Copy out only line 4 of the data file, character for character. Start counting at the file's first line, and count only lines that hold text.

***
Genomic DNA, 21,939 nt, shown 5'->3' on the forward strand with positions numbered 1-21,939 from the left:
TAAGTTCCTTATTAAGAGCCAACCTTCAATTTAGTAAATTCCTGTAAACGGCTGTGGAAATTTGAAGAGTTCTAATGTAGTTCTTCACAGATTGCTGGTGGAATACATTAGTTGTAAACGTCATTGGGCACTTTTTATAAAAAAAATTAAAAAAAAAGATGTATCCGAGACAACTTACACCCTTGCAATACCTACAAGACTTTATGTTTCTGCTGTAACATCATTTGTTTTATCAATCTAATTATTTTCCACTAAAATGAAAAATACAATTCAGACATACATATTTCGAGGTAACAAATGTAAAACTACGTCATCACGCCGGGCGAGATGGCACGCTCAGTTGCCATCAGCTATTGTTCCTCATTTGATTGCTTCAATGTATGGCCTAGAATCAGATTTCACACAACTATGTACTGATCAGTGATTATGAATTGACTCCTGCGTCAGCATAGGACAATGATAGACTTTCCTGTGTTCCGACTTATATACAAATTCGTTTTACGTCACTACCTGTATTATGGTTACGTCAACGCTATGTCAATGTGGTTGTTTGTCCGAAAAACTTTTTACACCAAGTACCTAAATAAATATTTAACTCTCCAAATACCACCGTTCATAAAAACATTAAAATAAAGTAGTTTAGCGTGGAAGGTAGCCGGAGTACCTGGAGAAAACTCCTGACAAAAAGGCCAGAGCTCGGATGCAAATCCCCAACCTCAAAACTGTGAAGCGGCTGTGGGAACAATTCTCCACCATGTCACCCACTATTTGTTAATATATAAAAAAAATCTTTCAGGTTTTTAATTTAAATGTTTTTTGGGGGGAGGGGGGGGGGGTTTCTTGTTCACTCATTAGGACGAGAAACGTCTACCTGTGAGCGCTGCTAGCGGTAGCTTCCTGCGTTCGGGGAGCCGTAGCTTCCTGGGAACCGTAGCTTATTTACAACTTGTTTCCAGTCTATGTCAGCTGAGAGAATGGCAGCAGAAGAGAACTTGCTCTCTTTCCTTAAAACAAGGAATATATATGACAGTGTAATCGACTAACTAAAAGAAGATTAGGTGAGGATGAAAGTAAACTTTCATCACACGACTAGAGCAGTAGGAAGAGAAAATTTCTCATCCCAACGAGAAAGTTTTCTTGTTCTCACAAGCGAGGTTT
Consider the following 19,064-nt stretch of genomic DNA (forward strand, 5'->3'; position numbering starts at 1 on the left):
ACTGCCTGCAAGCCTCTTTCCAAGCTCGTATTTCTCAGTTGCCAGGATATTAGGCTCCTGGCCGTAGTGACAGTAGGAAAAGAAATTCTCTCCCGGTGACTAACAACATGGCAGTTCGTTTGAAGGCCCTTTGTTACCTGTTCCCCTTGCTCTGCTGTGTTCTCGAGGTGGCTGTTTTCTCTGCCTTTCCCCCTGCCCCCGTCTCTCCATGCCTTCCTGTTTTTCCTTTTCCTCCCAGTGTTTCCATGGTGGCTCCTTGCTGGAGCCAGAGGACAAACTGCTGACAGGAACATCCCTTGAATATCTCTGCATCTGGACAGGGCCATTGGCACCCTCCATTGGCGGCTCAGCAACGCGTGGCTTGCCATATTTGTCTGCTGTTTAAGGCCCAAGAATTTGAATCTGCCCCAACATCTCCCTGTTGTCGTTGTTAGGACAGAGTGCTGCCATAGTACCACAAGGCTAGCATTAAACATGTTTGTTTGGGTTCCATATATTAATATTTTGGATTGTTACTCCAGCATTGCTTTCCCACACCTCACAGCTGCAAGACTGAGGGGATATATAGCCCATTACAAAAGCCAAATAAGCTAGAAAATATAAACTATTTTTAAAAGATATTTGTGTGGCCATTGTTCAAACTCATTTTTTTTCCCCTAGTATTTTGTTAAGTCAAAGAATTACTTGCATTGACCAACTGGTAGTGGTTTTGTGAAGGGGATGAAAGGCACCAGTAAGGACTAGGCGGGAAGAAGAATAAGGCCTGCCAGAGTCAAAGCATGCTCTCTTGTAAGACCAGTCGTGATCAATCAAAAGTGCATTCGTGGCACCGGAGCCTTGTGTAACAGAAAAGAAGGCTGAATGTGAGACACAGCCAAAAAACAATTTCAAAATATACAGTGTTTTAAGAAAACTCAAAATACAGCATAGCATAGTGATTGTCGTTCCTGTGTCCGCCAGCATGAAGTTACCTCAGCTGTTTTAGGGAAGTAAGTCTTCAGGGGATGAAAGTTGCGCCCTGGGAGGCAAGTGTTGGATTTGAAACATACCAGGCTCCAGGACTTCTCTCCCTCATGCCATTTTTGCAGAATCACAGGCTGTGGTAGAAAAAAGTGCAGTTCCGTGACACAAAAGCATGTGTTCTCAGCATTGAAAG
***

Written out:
ACTGCCTGCAAGCCTCTTTCCAAGCTCGTATTTCTCAGTTGCCAGGATATTAGGCTCCTGGCCGTAGTGACAGTAGGAAAAGAAATTCTCTCCCGGTGACTAACAACATGGCAGTTCGTTTGAAGGCCCTTTGTTACCTGTTCCCCTTGCTCTGCTGTGTTCTCGAGGTGGCTGTTTTCTCTGCCTTTCCCCCTGCCCCCGTCTCTCCATGCCTTCCTGTTTTTCCTTTTCCTCCCAGTGTTTCCATGGTGGCTCCTTGCTGGAGCCAGAGGACAAACTGCTGACAGGAACATCCCTTGAATATCTCTGCATCTGGACAGGGCCATTGGCACCCTCCATTGGCGGCTCAGCAACGCGTGGCTTGCCATATTTGTCTGCTGTTTAAGGCCCAAGAATTTGAATCTGCCCCAACATCTCCCTGTTGTCGTTGTTAGGACAGAGTGCTGCCATAGTACCACAAGGCTAGCATTAAACATGTTTGTTTGGGTTCCATATATTAATATTTTGGATTGTTACTCCAGCATTGCTTTCCCACACCTCACAGCTGCAAGACTGAGGGGATATATAGCCCATTACAAAAGCCAAATAAGCTAGAAAATATAAACTATTTTTAAAAGATATTTGTGTGGCCATTGTTCAAACTCATTTTTTTTCCCCTAGTATTTTGTTAAGTCAAAGAATTACTTGCATTGACCAACTGGTAGTGGTTTTGTGAAGGGGATGAAAGGCACCAGTAAGGACTAGGCGGGAAGAAGAATAAGGCCTGCCAGAGTCAAAGCATGCTCTCTTGTAAGACCAGTCGTGATCAATCAAAAGTGCATTCGTGGCACCGGAGCCTTGTGTAACAGAAAAGAAGGCTGAATGTGAGACACAGCCAAAAAACAATTTCAAAATATACAGTGTTTTAAGAAAACTCAAAATACAGCATAGCATAGTGATTGTCGTTCCTGTGTCCGCCAGCATGAAGTTACCTCAGCTGTTTTAGGGAAGTAAGTCTTCAGGGGATGAAAGTTGCGCCCTGGGAGGCAAGTGTTGGATTTGAAACATACCAGGCTCCAGGACTTCTCTCCCTCATGCCATTTTTGCAGAATCACAGGCTGTGGTAGAAAAAAGTGCAGTTCCGTGACACAAAAGCATGTGTTCTCAGCATTGAAAG